Hemming Sola proved he’s one of the fastest ski racers in the country scoring another podium for BC with a bronze medal performance. David and Matthias both made it through the first round of 64 but were edged out in the round of 32. Adam battled hard but bowed out in the quarter finals. Chase did very well to advance and win the small final to take a fantastic 5th place. For Jaden, all she could think about was how fun it was. “We never train or race SX and it was so exciting. At the bottom I gave my competitors fist bumps and we were talking about how exciting it was”. Jaden and Sara skied well but were also edged out in the round of 32.

It was tough competition for the girls and although they realized it was very competitive, they all agreed it was exciting to ski against the top athletes from across the country. It pushed them to skate harder out of the gate and reach further for the finish line. When asked what was it like competing against the top U16 skiers in Canada?, Sara succinctly put it, “I have work to do”. As parents watching, our kids gave it their all and left nothing behind and are proud of their grit during these games.

Conversations with the 4 WMSC boys over the course of the games revealed a common theme. They were all very proud to represent their home province and they were excited to make some new friends from across the country. For the girls, having the chance to meet and become friends with other athletes from across Canada and from other sports was also the highlight and to cheer on BC. For Fiona, "My most memorable experience from the games was the last night after the closing ceremonies. The whole week I was trading pins with athletes and volunteers from around the country trying to get a pin from every province but on the last night people started to trade everything from hats to team jackets and pants.”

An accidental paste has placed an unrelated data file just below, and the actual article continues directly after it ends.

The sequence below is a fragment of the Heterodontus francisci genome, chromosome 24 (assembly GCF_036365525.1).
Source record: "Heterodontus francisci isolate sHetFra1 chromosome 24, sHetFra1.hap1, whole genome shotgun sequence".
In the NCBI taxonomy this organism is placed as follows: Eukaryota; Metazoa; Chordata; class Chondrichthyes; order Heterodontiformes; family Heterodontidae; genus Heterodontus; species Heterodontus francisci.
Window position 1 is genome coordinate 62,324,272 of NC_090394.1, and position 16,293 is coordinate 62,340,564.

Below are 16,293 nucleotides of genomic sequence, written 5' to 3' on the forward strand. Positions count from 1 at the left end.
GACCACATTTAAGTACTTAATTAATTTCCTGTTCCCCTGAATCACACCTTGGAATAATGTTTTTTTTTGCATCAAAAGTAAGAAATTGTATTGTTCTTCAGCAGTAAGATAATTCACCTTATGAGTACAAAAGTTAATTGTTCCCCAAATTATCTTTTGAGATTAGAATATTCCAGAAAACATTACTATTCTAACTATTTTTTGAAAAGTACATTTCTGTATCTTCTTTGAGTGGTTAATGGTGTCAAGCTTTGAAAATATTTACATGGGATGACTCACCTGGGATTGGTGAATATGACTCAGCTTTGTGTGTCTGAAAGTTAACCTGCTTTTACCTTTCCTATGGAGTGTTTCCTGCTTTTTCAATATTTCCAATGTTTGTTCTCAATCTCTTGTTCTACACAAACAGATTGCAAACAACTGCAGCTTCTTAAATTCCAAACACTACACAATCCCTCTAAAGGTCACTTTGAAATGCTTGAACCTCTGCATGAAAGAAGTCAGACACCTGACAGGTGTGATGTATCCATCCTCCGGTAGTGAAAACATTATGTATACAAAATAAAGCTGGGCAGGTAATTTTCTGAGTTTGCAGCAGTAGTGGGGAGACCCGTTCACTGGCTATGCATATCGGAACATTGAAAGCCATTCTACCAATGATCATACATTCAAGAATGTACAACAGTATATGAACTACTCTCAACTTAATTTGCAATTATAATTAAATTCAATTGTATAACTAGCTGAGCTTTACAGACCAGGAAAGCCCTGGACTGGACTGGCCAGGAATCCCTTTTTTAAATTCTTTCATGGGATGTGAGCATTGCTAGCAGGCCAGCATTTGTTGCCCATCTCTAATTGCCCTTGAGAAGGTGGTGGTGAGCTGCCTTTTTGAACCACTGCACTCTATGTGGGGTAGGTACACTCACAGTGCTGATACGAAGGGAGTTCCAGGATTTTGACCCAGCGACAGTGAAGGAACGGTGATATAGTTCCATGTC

Coach Drew Hetherington from WMSC was one of 3 coaches accompanying the BC athletes and he felt the games were anequally engaging experience for coaches as their athletes as they were immersed into the rare world of top level athletic competition due to the incredible settings the Games provided. The amount of production, volunteers, and attention for the athletes was staggering and the conditions for racing were perfect; our athletes only had to put their best efforts in. The competition however, insisted on bringing their A-game as well. After the first day, and some serious rounds of navel-gazing the next two days were much better. Our athletes rose to the challenge and competed well. The experience was very positive and the team gained invaluable experience. They can all go back to their clubs and share lessons learned with their friends.
Some of our athletes’ parents were lucky enough to observe some of the interactions…and know that the entire CWG’s crew of WMSC athletes and parents are fortunate to have some priceless memories to take with them on their journey in competitive skiing and in life. It was a once in a lifetime experience that they will never forget. They wanted to thank all of the coaches, parents, volunteers and organizers who withstood the freezing temperatures of -20 to -30, and supported all of us throughout the week.